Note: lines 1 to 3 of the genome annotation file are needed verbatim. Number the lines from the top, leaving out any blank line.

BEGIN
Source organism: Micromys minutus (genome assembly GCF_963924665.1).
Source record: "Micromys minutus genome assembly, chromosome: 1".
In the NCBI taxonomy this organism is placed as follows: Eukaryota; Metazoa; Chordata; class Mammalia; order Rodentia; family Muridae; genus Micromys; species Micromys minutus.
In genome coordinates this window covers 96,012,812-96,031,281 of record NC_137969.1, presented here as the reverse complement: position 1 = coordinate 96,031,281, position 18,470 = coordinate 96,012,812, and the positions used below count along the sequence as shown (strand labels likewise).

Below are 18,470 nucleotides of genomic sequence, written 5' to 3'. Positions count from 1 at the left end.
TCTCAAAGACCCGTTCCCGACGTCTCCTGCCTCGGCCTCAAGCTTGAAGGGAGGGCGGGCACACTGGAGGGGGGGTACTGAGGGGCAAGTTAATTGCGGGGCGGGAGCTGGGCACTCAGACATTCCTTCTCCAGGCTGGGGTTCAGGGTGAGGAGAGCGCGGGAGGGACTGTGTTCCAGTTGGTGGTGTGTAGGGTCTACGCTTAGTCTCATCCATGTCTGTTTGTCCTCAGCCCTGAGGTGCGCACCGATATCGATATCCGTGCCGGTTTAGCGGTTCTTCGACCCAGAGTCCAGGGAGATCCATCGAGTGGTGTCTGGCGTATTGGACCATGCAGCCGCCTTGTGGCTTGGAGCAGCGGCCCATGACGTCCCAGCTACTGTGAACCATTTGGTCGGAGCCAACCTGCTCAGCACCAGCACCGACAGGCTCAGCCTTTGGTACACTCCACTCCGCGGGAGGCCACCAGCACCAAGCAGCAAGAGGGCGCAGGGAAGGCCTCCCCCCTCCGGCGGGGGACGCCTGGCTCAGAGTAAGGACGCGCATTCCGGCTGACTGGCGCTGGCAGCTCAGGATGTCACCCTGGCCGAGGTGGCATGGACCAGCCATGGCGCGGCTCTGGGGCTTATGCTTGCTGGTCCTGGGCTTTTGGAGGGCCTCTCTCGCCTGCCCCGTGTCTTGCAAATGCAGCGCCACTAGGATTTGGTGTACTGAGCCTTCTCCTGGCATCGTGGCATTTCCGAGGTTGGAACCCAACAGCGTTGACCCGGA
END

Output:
Source organism: Micromys minutus (genome assembly GCF_963924665.1).
Source record: "Micromys minutus genome assembly, chromosome: 1".
In the NCBI taxonomy this organism is placed as follows: Eukaryota; Metazoa; Chordata; class Mammalia; order Rodentia; family Muridae; genus Micromys; species Micromys minutus.